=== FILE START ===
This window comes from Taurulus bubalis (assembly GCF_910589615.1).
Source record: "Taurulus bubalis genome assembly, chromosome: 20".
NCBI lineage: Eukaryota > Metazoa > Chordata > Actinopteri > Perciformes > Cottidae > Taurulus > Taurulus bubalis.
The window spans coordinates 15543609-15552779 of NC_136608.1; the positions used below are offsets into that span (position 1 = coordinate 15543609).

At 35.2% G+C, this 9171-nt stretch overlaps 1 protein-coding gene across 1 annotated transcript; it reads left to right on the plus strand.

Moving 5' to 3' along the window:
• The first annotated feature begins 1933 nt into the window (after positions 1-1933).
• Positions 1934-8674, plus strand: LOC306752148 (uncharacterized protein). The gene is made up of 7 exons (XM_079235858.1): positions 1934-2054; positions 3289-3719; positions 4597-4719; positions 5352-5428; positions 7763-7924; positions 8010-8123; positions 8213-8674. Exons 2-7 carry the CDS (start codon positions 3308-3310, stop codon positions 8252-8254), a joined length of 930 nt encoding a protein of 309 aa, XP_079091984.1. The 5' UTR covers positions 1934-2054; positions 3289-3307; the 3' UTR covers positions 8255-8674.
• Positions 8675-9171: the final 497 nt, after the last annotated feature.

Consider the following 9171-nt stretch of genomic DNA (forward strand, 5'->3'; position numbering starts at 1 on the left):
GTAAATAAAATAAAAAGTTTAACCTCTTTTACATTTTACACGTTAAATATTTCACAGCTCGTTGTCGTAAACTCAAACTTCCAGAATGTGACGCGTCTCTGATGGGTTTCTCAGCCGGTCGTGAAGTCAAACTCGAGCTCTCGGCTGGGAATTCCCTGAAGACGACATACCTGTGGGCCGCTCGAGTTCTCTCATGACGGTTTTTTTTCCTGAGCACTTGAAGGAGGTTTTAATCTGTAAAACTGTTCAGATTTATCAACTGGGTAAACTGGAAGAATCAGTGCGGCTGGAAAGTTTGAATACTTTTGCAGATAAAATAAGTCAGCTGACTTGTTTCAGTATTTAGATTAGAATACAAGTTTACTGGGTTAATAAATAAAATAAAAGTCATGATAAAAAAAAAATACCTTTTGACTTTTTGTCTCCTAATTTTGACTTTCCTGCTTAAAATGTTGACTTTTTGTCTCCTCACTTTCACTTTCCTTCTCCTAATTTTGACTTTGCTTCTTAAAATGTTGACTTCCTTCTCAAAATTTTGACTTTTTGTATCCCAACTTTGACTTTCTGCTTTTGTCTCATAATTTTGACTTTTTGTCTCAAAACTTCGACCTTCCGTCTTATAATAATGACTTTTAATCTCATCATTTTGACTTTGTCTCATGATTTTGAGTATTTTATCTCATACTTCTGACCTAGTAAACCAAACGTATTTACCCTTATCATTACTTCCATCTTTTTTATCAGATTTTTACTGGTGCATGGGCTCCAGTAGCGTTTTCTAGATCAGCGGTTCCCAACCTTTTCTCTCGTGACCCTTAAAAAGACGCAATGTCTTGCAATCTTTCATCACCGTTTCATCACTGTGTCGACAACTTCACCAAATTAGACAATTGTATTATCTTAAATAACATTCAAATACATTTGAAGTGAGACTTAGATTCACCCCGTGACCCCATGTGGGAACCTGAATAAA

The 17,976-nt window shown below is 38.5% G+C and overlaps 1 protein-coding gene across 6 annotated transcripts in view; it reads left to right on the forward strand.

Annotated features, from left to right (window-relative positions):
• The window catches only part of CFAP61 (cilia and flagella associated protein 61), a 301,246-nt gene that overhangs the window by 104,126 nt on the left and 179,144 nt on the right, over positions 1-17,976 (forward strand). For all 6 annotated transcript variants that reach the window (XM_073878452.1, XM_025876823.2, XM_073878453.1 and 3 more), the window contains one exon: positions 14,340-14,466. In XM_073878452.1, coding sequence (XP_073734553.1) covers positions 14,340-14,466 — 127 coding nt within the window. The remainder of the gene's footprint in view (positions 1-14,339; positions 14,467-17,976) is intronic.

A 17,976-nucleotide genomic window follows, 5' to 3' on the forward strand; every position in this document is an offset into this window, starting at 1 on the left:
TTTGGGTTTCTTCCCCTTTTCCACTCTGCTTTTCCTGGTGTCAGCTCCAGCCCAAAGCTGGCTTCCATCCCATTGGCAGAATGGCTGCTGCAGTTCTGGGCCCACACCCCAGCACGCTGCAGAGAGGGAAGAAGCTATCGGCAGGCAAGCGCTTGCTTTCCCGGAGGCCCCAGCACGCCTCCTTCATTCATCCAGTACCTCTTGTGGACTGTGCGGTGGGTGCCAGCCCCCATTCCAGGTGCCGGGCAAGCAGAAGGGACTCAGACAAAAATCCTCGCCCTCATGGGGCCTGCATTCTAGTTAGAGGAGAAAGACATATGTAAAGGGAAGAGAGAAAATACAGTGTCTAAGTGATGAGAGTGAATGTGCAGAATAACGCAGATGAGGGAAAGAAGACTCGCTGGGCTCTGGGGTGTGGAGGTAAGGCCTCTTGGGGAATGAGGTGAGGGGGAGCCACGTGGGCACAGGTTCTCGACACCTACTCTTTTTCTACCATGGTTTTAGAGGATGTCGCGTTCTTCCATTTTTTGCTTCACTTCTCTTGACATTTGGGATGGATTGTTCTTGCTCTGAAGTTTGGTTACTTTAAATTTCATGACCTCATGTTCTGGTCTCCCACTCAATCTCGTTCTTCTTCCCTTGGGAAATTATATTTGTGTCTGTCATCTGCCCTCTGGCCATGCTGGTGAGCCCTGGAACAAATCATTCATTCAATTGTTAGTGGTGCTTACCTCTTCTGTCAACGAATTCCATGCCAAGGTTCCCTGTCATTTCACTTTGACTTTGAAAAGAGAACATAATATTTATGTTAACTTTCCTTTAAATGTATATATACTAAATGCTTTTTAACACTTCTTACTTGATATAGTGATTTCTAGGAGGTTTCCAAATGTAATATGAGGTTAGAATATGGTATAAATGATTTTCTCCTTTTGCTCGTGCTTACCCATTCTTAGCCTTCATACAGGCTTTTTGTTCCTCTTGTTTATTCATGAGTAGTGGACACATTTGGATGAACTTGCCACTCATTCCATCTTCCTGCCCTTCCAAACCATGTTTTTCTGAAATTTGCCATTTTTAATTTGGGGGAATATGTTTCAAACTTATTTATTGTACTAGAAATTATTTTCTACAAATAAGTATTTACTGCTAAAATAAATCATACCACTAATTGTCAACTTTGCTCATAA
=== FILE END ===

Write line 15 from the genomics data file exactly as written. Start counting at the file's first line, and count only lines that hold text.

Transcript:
A 17,976-nucleotide genomic window follows, 5' to 3' on the forward strand; every position in this document is an offset into this window, starting at 1 on the left: